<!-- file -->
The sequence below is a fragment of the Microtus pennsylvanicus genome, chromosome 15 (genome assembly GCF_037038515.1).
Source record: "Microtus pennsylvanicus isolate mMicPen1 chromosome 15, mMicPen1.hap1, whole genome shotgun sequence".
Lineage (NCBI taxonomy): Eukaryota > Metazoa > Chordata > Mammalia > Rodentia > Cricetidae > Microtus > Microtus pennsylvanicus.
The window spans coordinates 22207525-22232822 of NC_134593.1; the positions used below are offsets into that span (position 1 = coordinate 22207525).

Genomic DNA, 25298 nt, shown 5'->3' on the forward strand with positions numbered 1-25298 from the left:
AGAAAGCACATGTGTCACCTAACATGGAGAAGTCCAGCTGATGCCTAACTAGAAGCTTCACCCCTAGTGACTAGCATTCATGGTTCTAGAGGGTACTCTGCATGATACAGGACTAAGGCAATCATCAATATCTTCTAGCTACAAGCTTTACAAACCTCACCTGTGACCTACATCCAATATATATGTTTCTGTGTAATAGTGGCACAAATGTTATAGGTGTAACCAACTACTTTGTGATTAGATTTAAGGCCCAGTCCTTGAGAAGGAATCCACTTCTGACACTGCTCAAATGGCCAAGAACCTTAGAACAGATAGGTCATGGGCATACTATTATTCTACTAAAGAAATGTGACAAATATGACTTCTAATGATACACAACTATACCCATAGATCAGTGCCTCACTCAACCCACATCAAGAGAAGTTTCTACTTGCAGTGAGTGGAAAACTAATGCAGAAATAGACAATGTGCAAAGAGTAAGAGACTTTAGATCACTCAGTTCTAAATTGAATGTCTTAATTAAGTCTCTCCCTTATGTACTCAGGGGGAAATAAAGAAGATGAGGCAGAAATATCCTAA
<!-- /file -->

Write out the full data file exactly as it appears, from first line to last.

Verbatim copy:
The sequence below is a fragment of the Microtus pennsylvanicus genome, chromosome 15 (genome assembly GCF_037038515.1).
Source record: "Microtus pennsylvanicus isolate mMicPen1 chromosome 15, mMicPen1.hap1, whole genome shotgun sequence".
Lineage (NCBI taxonomy): Eukaryota > Metazoa > Chordata > Mammalia > Rodentia > Cricetidae > Microtus > Microtus pennsylvanicus.
The window spans coordinates 22207525-22232822 of NC_134593.1; the positions used below are offsets into that span (position 1 = coordinate 22207525).

Genomic DNA, 25298 nt, shown 5'->3' on the forward strand with positions numbered 1-25298 from the left:
AGAAAGCACATGTGTCACCTAACATGGAGAAGTCCAGCTGATGCCTAACTAGAAGCTTCACCCCTAGTGACTAGCATTCATGGTTCTAGAGGGTACTCTGCATGATACAGGACTAAGGCAATCATCAATATCTTCTAGCTACAAGCTTTACAAACCTCACCTGTGACCTACATCCAATATATATGTTTCTGTGTAATAGTGGCACAAATGTTATAGGTGTAACCAACTACTTTGTGATTAGATTTAAGGCCCAGTCCTTGAGAAGGAATCCACTTCTGACACTGCTCAAATGGCCAAGAACCTTAGAACAGATAGGTCATGGGCATACTATTATTCTACTAAAGAAATGTGACAAATATGACTTCTAATGATACACAACTATACCCATAGATCAGTGCCTCACTCAACCCACATCAAGAGAAGTTTCTACTTGCAGTGAGTGGAAAACTAATGCAGAAATAGACAATGTGCAAAGAGTAAGAGACTTTAGATCACTCAGTTCTAAATTGAATGTCTTAATTAAGTCTCTCCCTTATGTACTCAGGGGGAAATAAAGAAGATGAGGCAGAAATATCCTAA